Redefining Children and Women as Heroes in the Children Books about War

Erni Suparti

Abstract


When children in the 20th century were enlightened by books that were vividly portraying the violence of the Holocaust and the Miserable life of Asians who were interned in North America, the realm of children's literature undoubtedly enriched the awareness of the meaning of certain concepts such as freedom and safety in  different cultures. in the 21st century, again, children's books have become the primary medium for most children to understand the unsafe world we live in. after the 9/11 tragedy, children were drawn by books into confronting the war against terrorism, yet instead of being subjected to political preferences or bias, they were offered several outstanding works that reveal the multicultural awareness, which has potential to eradicate the erroneous prejudices and stereotypes towards other cultures. Remarkably, the books under consideration were written by authors who come from quite distinct roots: Deborah Ellis and Rukhsana Khan.

This study will focus on three books: Ellis' The Breadwinner and Parvana's Journey and Khan's Wanting Mor. These books help their readers to embark on a journey which reveals the impressive nature of the lives of those children in Afganistan who do not want to become involved in the war. Both writers in this study have chosen young girls as the heroines of the stories. This choice of protagonists, which is unlikely in today's culture in Afganistan, constructs an unusual perspective for the novels. By deconstructing the creation of these characters, this study will also try to point out discrepancies between these constructs and probable reality, in the attempt to show how these books offer the child reader an alternative understanding of what is meant by 'the war against terrorism'.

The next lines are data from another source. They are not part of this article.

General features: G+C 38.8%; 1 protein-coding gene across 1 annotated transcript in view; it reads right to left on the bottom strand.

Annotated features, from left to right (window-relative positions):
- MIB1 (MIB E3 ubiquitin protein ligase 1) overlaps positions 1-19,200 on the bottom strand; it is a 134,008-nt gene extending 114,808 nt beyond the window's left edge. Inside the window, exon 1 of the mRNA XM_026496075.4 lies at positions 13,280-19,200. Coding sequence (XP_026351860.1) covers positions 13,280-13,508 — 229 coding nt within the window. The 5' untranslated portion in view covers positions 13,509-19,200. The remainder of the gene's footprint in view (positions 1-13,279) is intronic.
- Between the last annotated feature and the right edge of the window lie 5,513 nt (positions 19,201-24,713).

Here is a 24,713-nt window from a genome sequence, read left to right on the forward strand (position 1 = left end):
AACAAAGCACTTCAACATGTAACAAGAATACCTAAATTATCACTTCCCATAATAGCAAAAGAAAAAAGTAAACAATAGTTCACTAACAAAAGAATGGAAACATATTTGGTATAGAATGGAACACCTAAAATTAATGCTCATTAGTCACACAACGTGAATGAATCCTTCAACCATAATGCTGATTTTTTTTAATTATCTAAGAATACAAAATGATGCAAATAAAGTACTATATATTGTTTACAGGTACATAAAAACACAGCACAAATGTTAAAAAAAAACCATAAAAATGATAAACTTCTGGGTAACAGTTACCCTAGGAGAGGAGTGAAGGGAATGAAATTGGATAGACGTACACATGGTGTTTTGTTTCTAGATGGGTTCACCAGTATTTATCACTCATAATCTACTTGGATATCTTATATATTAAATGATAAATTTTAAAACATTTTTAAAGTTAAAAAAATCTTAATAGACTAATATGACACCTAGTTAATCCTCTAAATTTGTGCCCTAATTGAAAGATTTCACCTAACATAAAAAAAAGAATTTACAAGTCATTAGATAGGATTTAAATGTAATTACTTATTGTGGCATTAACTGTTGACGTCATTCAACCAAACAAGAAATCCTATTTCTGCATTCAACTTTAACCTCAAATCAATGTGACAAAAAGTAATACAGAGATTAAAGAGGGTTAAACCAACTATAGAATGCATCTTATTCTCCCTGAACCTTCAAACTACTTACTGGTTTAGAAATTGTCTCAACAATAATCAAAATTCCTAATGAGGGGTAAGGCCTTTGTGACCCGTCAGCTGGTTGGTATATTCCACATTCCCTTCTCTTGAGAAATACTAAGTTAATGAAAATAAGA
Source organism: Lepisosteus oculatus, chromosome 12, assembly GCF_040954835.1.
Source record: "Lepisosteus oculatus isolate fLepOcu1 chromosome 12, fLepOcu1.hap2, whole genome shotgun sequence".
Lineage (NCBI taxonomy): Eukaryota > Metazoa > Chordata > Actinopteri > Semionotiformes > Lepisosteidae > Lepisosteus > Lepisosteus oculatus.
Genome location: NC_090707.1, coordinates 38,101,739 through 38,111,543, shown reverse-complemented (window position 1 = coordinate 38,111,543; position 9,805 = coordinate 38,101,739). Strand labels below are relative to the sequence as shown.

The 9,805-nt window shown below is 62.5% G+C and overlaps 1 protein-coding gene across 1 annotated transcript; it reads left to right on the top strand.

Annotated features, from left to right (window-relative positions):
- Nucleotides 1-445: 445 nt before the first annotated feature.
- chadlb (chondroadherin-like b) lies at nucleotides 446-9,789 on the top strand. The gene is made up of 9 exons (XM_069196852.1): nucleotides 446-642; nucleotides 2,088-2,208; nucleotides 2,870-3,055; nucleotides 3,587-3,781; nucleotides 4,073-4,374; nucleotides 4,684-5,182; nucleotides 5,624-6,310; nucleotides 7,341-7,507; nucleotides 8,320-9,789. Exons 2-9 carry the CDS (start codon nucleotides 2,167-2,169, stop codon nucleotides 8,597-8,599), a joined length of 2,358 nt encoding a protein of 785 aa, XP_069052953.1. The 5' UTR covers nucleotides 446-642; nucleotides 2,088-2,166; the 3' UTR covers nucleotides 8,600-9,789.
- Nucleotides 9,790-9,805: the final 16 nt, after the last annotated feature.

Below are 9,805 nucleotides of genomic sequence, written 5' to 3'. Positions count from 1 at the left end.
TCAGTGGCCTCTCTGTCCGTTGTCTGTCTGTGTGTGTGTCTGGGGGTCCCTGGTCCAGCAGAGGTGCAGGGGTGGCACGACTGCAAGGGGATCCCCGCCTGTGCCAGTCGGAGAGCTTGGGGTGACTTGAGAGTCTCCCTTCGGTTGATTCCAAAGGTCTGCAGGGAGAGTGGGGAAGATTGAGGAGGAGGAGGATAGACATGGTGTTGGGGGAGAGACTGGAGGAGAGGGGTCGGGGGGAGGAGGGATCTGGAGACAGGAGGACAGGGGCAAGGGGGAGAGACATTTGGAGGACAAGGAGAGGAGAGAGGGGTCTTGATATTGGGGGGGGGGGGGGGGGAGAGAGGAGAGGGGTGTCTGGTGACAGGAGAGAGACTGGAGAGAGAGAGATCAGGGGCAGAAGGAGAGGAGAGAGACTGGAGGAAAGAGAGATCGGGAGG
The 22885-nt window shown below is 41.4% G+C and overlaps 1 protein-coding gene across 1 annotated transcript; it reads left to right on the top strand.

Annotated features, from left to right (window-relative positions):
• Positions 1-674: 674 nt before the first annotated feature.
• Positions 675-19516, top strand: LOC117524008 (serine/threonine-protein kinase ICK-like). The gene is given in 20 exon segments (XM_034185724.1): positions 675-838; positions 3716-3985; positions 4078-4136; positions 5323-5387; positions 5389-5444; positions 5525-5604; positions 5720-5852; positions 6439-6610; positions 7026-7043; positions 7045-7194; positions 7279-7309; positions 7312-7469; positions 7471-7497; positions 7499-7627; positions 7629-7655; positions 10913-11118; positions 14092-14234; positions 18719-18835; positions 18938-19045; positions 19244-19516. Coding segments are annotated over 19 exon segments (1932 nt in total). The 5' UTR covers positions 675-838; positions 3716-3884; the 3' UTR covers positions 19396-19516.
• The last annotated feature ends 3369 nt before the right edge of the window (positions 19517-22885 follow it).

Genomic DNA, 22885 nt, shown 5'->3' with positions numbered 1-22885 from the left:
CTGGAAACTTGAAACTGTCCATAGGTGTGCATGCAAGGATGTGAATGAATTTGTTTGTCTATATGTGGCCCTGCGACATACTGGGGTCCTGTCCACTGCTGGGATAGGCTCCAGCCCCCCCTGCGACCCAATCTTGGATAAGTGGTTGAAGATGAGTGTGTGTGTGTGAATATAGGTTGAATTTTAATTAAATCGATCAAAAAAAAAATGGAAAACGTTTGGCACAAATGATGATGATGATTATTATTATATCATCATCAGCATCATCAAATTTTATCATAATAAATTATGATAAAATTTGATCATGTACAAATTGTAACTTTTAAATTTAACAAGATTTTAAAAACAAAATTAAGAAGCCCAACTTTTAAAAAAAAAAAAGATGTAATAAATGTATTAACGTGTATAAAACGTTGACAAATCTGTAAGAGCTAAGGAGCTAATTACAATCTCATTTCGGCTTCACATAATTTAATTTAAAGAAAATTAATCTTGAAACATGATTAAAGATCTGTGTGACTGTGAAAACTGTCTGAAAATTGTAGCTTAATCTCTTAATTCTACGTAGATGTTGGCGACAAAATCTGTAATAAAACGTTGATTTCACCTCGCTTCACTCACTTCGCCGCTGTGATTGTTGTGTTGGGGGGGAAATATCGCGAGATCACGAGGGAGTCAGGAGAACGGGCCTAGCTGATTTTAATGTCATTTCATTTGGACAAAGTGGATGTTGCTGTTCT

Keywords


feminine, child hero, maturity, authenticity, insider-ousider, first person narration

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References


WORKS CITED

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